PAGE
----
Bernt-Olav Røttingsnes at Fredrikstad Seafoods, which has been switched from salmon to kingfish production. Nordic Aquafarms has now decided to grow kingfish in California, too.

Nordic swaps from salmon to kingfish in California

Land-based fish farmer downsizes plans for RAS facility from 33,000 to 10,000 tonnes


Nordic Aquafarms has scrapped plans for a 33,000-tonnes-per-year land-based salmon farm in California and will instead build a smaller facility for yellowtail kingfish on the site, it announced today.

The Norwegian company already operates two kingfish recirculating aquaculture system (RAS) facilities in Denmark and has swapped its Fredrikstad Seafood RAS in Norway from salmon to kingfish, which fetches a better price.

Nordic is currently engaged in the permitting process for a RAS facility on the Samoa Peninsula, Humboldt County, in northern California, and expects the process to be completed within 15 months.

It said that following completion of the permitting process, it plans for construction of a 2,000-3,000- tonne facility as phase 1. Fully built out, the facility may produce above 10,000 tonnes of yellowtail kingfish annually.

Great potential for yellowtail

“We see a great potential for yellowtail kingfish in the US and we are looking forward to bringing the knowledge from our Scandinavian farms to California,” said Nordic chief executive Bernt-Olav Røttingsnes.

“We have good biological results in Scandinavia, the market for this fantastic product is strong, and the property in Humboldt County is unique on the West Coast with its existing infrastructure.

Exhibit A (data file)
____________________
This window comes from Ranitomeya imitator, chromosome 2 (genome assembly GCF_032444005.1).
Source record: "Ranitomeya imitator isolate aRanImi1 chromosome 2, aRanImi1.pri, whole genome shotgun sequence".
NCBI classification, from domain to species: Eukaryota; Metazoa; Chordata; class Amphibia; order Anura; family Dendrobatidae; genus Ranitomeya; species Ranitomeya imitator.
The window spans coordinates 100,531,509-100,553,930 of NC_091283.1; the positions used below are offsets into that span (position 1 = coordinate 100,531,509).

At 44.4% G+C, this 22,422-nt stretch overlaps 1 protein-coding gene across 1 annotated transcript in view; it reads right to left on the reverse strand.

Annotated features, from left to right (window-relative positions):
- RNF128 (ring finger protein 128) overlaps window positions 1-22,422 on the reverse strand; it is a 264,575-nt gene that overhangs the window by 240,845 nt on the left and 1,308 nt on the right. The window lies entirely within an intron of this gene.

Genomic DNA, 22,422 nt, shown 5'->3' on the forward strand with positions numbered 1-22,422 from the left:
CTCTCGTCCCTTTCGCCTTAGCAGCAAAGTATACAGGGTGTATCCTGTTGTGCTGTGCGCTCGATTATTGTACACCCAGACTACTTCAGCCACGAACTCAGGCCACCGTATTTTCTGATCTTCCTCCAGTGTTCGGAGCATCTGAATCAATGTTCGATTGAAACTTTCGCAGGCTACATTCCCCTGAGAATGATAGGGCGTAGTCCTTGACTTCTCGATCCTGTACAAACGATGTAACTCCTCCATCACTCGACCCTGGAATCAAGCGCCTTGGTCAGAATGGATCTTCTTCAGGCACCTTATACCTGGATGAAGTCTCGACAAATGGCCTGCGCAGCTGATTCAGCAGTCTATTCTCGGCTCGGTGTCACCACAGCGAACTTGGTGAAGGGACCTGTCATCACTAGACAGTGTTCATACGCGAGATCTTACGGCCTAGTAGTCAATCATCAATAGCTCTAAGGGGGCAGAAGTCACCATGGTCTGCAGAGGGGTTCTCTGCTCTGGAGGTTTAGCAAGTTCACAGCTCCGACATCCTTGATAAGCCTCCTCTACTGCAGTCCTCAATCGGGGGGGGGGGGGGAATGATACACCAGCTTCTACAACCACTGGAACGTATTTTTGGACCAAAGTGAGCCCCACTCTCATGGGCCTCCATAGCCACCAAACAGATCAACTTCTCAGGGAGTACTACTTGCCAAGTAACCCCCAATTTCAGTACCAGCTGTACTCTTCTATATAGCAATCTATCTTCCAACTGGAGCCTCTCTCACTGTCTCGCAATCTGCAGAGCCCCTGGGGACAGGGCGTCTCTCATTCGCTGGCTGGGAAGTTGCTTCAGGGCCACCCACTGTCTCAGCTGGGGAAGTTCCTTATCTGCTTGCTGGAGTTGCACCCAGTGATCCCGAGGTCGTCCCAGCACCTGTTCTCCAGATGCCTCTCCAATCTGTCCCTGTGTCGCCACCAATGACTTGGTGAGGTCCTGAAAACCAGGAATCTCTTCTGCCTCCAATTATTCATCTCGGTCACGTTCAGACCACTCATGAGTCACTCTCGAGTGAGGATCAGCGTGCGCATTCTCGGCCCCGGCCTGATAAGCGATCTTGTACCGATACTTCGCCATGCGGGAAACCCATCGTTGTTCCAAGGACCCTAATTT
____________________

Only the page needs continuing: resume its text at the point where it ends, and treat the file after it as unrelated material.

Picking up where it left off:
“A yellowtail kingfish farm can be profitable at smaller scale, due to its higher prices and strong performance in RAS systems, enabling us to develop a smaller facility than planned for salmon, that can be expanded alongside the growing market.”

Better margins

In February last year, Røttingsnes told Fish Farming Expert’s Norwegian sister site., that the company would continue to develop facilities to produce salmon on land in the US, and possibly Asia, while prioritising kingfish in Europe.

Asked what had changed, he point to great biological results for yellowtail kingfish production in Denmark, and a growing market for the fish.

“The prices and margins are better with yellowtail kingfish than for salmon, and the market on the West Coast is the largest outside of Japan,” he told Fish Farming Expert.

Plans for a 33,000-tonne RAS salmon farm in Belfast, Maine, have not changed.

In January this year, Røttingsnes told Norwegian business newspaper Finansavisen that the planned 33,000-tonne salmon RAS facilities in California and Maine would cost between $500-$600 million each to fully develop.